Preprints
https://doi.org/10.5194/amt-2022-24
https://doi.org/10.5194/amt-2022-24
01 Mar 2022
 | 01 Mar 2022
Status: this preprint was under review for the journal AMT but the revision was not accepted.

Field inter-comparison of low-cost sensors for monitoring methane emissions from oil and gas production operations

Vincent M. Torres, David W. Sullivan, Elyse He'Bert, Jarett Spinhirne, Mrinali Modi, and David T. Allen

Abstract. Four solar-powered methane sensing systems with remote communication capabilities were tested for nine months at an oil and gas production site in west Texas. Sensor performance was evaluated using single blind certified gas challenges and by comparison with a continuously operated quantum cascade tunable infrared laser differential absorption spectrometer (QC-TILDAS) system. Dispersion modelling was used to estimate concentrations that would need to be detected to identify continuous and intermittent emission rates of 5–10 kg/hr from oil and gas production sites within ~50–100 m of the sensors, and these concentration thresholds were used in establishing performance criteria for the sensors. The four sensors demonstrated sufficient precision to allow for detection of emission rates of 5–10 kg/hr and had data capture rates that exceeded 80 % during the 9 months of operation. One sensor had a 100 % data capture rate, despite severe weather conditions and extended local electrical power losses. These results demonstrate that multiple commercially available sensing systems are suitable for long term methane emission monitoring in remote oil and gas production regions.

Publisher's note: Copernicus Publications remains neutral with regard to jurisdictional claims made in the text, published maps, institutional affiliations, or any other geographical representation in this preprint. The responsibility to include appropriate place names lies with the authors.
Vincent M. Torres, David W. Sullivan, Elyse He'Bert, Jarett Spinhirne, Mrinali Modi, and David T. Allen

Status: closed

Comment types: AC – author | RC – referee | CC – community | EC – editor | CEC – chief editor | : Report abuse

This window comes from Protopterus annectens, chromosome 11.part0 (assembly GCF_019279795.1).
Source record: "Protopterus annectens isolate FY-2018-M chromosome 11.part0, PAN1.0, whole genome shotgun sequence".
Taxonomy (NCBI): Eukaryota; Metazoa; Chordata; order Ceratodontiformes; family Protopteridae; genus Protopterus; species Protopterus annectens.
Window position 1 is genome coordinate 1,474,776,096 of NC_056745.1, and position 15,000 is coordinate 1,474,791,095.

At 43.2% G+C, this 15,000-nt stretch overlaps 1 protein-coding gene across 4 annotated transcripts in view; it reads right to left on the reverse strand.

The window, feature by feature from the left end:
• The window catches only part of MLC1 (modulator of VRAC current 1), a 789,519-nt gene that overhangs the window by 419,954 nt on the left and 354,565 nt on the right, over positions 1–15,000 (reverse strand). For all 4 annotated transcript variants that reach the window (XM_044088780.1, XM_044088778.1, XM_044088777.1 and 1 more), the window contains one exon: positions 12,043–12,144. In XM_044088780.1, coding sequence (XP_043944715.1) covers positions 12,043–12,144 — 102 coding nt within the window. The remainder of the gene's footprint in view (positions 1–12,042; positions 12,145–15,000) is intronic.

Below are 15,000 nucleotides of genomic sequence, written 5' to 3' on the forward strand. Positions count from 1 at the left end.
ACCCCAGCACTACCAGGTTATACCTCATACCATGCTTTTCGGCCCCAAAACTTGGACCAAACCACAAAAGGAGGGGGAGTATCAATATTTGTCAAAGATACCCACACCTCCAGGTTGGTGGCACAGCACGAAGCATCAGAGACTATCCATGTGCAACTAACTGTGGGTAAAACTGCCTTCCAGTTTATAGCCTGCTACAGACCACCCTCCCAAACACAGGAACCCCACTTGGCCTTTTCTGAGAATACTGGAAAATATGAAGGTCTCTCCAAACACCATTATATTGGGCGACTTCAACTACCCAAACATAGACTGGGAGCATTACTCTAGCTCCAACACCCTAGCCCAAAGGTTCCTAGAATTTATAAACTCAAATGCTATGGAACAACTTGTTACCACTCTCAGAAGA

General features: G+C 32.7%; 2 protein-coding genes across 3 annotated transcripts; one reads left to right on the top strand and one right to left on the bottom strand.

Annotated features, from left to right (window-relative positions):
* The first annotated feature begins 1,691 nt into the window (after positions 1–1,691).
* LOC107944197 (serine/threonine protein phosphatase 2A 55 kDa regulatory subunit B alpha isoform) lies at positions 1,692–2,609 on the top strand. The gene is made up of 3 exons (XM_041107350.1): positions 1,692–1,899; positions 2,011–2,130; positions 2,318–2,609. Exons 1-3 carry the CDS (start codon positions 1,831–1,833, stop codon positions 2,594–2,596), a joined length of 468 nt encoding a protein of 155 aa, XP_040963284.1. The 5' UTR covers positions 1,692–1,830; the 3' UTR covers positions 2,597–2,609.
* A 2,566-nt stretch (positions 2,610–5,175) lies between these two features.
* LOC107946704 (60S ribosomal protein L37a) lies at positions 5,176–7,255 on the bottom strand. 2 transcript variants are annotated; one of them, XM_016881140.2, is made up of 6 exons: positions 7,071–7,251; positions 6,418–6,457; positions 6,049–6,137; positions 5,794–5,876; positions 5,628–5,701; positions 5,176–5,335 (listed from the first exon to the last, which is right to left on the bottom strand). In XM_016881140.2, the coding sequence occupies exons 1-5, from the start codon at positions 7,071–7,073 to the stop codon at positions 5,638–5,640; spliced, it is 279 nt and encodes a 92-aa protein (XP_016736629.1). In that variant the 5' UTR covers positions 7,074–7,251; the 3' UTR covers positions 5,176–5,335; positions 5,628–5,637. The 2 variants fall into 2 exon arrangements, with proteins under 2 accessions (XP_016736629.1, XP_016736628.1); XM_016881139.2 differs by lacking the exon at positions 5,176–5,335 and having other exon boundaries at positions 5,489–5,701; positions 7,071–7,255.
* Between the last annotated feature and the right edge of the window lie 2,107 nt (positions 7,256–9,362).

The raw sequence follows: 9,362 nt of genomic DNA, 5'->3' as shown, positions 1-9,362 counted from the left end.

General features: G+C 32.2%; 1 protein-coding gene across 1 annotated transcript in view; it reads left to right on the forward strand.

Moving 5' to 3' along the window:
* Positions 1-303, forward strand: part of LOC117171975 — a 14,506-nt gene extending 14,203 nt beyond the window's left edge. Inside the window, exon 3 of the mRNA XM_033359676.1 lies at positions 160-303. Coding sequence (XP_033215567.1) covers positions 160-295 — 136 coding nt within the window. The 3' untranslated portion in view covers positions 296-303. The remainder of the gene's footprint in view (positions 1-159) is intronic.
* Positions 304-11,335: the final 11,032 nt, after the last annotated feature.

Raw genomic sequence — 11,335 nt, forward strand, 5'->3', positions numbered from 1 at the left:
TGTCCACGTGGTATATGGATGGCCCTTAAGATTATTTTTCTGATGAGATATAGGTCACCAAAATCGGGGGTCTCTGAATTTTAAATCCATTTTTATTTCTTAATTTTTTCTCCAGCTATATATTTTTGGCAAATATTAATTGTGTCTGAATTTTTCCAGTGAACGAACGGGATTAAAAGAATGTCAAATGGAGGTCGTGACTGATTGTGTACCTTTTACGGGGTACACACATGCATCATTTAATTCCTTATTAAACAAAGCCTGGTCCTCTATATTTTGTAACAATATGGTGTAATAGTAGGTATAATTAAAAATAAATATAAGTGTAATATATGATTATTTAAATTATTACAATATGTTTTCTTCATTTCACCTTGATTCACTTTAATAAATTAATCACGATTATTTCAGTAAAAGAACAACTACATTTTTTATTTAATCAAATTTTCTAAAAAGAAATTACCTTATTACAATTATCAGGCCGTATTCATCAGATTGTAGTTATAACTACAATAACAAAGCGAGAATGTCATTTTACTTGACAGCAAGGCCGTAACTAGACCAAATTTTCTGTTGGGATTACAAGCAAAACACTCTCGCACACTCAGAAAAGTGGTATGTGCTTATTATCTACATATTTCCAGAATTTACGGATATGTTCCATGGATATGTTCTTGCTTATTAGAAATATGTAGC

• RC1: 'Comment on amt-2022-24', Anonymous Referee #1, 15 Mar 2022
    • AC1: 'Reply on RC1', David Allen, 03 May 2022
  • RC2: 'Comment on amt-2022-24', Anonymous Referee #2, 22 Mar 2022
    • AC2: 'Reply on RC2', David Allen, 03 May 2022

Status: closed

Comment types: AC – author | RC – referee | CC – community | EC – editor | CEC – chief editor | : Report abuse
  • RC1: 'Comment on amt-2022-24', Anonymous Referee #1, 15 Mar 2022
    • AC1: 'Reply on RC1', David Allen, 03 May 2022
  • RC2: 'Comment on amt-2022-24', Anonymous Referee #2, 22 Mar 2022
    • AC2: 'Reply on RC2', David Allen, 03 May 2022
Vincent M. Torres, David W. Sullivan, Elyse He'Bert, Jarett Spinhirne, Mrinali Modi, and David T. Allen
Vincent M. Torres, David W. Sullivan, Elyse He'Bert, Jarett Spinhirne, Mrinali Modi, and David T. Allen

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Latest update: 20 May 2024
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Short summary
Four solar-powered methane sensing systems with remote communication capabilities were tested for nine months at an oil and gas production site. Sensor performance was evaluated using single blind certified gas challenges that were compared with a continuously operated quantum cascade tunable infrared laser differential absorption spectrometer (QC-TILDAS) sensing system. Multiple sensors demonstrated sufficient precision to allow for detection of emission rates of 5–10 kg/hr.